I support all the progressive groups that demonstrated today and hope that they were effective in articulating their concerns regarding Bush's conservative Social Security plans. I hope that everyone who participated in the demonstration as well as in the audience continue being politically conscious and when necessary speaking out against this adminstrations home (and in my opinion foreign) policies. Regardless of one's political affiliation, I encourage all Blazers to challenge whichever Bush administartion policies in order to vocalize an often silenced perspective.
  • Chris Mulligan (View Email) on June 23, 2005 at 12:34 PM
    A full trans 050623.html
  • The Kiaser Chiefs on June 23, 2005 at 12:35 PM
    I predict a riot.
  • RU on June 23, 2005 at 12:56 PM
    Wow that's big...why at Blair, of all places? And who's attending?
  • Jane Hurst (View Email) on June 23, 2005 at 1:23 PM
    I was there this morning, and the kids are all right! It was a great protest, well worth doing. Bush did not "come to Blair" and talk to our students and our community, he staged an event with our school as the backdrop. It was all scripted so that his version of reality and truth is all that was supposed to be communicated. Community members and students were definitely not invited to be part of this.
    Congratulations to the students and former students who showed up and asked to be heard. The young folks made the event, with many of us veteran protesters following the youth. The tide has turned, I feel, and I'm honored to stand with such powerful people as the Blair students and graduates.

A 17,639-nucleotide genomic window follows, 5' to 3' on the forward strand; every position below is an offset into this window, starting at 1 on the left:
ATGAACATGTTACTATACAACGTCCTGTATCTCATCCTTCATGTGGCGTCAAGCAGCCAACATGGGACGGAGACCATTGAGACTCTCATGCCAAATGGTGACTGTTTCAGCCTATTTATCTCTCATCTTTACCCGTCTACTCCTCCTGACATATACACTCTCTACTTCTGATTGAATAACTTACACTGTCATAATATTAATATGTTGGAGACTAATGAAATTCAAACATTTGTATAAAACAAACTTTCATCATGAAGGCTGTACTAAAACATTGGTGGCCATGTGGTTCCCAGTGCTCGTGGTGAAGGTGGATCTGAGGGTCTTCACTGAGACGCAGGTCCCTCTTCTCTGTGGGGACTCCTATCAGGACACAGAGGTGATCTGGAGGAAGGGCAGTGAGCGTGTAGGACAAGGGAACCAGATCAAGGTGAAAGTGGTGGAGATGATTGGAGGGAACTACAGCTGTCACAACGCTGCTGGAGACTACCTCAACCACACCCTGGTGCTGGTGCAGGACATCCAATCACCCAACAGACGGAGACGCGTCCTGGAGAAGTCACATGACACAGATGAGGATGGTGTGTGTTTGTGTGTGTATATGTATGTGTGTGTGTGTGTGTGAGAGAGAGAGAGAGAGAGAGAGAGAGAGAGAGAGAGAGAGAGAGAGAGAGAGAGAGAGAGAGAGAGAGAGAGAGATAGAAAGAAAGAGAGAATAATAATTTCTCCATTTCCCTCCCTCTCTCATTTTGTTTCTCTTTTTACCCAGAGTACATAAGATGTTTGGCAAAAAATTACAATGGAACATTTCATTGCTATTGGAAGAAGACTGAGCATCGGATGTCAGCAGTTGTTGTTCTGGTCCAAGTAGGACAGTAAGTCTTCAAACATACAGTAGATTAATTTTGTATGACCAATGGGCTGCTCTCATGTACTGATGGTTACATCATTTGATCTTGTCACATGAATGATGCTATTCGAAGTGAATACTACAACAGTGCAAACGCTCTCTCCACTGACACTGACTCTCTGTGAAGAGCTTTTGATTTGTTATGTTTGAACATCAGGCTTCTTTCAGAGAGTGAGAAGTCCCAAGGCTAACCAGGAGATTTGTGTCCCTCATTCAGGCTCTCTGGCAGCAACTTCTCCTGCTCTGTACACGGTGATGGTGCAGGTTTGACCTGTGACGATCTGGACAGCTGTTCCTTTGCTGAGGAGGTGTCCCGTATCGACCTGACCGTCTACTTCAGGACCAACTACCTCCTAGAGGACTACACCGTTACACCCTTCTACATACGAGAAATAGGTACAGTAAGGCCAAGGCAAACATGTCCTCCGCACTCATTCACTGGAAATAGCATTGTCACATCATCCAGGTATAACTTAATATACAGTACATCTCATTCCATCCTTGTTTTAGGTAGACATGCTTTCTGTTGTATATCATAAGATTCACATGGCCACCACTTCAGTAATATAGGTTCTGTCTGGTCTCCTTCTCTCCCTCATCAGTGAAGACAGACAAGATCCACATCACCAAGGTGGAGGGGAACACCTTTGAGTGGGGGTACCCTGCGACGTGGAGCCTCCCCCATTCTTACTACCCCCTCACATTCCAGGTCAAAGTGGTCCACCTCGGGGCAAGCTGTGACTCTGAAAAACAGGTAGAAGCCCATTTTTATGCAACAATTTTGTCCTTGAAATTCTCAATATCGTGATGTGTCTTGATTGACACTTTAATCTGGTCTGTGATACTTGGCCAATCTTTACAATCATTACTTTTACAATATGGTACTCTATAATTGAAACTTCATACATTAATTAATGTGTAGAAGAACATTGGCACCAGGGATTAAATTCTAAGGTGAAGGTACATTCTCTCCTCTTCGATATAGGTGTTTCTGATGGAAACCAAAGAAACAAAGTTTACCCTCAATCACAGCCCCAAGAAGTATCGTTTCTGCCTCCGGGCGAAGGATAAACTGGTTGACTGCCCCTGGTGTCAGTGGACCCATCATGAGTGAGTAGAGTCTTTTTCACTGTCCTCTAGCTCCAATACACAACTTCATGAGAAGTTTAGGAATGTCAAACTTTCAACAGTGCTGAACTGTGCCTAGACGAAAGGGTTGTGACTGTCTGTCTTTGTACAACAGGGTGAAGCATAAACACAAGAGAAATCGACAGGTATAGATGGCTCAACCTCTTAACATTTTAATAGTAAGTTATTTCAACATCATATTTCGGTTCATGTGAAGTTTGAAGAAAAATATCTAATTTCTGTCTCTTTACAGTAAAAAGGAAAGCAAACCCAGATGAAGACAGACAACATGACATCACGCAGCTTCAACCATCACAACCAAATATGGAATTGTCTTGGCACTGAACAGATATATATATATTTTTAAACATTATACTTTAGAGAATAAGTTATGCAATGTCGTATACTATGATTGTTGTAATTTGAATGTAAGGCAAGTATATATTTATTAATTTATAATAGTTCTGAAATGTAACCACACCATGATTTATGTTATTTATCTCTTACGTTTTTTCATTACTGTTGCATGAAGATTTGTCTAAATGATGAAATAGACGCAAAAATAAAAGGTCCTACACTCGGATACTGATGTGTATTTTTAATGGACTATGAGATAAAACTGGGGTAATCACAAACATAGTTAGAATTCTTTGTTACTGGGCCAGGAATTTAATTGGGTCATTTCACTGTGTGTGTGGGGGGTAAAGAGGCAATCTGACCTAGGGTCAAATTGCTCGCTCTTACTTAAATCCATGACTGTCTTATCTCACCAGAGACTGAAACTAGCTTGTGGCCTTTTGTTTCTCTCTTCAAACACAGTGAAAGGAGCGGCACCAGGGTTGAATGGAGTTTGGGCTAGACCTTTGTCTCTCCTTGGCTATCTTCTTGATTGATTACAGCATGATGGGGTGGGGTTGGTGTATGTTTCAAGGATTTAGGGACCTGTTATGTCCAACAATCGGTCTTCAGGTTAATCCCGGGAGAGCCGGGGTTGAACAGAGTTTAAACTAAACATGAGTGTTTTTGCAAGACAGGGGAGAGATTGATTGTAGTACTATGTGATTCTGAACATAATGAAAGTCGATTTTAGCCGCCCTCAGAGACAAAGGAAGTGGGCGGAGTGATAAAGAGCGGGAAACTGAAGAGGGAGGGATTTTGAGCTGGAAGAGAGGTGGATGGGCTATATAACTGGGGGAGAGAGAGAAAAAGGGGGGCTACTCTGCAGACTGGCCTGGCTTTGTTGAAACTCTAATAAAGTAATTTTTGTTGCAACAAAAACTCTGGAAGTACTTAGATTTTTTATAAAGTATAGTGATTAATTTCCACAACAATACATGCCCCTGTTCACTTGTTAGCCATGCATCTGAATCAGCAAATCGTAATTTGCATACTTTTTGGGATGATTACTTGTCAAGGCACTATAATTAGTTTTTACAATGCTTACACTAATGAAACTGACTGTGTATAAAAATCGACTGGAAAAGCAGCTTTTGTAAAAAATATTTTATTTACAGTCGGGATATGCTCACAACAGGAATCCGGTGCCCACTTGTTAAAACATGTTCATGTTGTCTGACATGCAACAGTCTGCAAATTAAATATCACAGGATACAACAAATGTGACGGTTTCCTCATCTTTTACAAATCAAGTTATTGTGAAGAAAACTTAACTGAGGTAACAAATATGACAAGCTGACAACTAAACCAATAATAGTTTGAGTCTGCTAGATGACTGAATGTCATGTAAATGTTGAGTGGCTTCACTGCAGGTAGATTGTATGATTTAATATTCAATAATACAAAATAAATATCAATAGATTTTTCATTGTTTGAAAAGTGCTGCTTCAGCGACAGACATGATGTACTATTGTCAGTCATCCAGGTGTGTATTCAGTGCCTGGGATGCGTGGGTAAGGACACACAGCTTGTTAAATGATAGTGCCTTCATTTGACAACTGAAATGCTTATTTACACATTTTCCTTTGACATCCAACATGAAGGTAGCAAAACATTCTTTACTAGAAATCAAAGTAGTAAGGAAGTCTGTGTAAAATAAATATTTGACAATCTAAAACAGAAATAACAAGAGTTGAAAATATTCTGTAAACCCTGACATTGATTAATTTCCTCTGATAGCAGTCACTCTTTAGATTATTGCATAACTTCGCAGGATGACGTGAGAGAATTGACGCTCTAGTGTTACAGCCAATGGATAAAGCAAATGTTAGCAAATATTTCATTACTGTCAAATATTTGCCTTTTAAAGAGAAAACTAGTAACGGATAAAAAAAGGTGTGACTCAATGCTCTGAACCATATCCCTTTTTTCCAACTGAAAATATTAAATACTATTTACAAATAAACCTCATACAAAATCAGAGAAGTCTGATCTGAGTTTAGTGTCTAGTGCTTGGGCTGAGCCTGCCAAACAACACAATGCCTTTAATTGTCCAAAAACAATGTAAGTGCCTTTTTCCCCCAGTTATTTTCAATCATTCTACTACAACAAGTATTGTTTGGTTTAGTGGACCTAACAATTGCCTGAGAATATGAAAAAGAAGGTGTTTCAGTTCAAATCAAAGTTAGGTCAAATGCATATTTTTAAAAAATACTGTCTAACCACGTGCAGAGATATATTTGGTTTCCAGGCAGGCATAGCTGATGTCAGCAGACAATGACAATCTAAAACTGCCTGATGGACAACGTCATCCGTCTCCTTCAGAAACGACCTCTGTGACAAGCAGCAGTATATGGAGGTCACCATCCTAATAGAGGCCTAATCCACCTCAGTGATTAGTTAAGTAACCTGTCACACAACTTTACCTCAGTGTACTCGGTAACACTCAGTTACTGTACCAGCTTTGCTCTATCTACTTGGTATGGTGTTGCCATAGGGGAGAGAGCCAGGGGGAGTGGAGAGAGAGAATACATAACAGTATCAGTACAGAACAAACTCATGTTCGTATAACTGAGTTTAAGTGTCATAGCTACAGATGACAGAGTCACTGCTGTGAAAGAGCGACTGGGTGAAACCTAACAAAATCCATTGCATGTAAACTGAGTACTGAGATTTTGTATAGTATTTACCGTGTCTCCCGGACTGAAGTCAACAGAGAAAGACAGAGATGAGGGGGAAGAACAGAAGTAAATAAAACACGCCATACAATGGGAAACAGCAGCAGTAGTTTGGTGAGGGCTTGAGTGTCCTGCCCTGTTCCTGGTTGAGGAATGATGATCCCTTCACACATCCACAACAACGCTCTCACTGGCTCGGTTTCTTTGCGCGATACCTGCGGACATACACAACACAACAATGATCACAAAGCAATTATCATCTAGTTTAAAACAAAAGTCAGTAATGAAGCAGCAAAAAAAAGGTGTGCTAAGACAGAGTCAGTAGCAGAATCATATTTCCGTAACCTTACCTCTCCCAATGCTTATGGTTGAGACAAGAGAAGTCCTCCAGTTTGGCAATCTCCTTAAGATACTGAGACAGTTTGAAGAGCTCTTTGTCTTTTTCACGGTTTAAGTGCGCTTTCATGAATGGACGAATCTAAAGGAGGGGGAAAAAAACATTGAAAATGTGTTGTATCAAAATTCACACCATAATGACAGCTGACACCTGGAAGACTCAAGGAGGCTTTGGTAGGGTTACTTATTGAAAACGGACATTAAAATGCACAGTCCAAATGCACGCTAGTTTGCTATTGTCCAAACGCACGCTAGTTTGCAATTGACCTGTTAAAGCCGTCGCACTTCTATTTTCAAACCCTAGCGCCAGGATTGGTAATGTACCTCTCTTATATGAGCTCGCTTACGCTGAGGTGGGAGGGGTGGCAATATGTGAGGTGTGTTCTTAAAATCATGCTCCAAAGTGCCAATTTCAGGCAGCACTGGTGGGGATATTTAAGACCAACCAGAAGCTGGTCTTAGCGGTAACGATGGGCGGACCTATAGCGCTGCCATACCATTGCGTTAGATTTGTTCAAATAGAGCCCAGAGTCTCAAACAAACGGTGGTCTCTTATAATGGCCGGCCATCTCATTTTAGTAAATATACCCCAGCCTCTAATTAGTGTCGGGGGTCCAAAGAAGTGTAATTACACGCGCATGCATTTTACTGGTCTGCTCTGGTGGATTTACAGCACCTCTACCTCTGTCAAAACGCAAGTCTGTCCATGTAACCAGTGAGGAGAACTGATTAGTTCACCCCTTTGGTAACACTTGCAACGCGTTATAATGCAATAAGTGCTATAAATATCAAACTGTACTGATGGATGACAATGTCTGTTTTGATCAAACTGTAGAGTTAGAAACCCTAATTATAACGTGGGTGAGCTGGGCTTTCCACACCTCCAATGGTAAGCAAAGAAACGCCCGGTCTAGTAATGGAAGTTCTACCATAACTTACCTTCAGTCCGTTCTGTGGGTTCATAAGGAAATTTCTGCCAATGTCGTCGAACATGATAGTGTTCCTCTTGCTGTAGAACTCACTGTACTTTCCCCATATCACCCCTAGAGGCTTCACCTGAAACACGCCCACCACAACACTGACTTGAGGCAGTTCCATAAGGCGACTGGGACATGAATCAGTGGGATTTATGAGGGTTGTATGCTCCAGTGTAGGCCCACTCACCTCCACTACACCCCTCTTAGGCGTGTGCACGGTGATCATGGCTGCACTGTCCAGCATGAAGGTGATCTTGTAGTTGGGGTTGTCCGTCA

• Jeremy Hoffman (View Email) on June 23, 2005 at 3:04 PM
    The Bush Administration loves using Blair as a promotional venue. Two years ago, Secretary of Homeland Defense Tom Ridge spoke here:

    And lol @ Kaiser Chiefs. I'll ignore the misspelling because "I Predict a Riot" is a great song, and because my friends and I have been fitting "I predict a X" and "every day I love Y less and less" into our conversations.

    Basically, I support two causes: opposing the policies of the Bush Administration, and promoting the usage of terms from the Kaiser Chiefs,, etc. in every conversation.
  • yeaa on June 23, 2005 at 3:47 PM
    yea, i was wondering what all the buses in the teacher's parking lot were doing...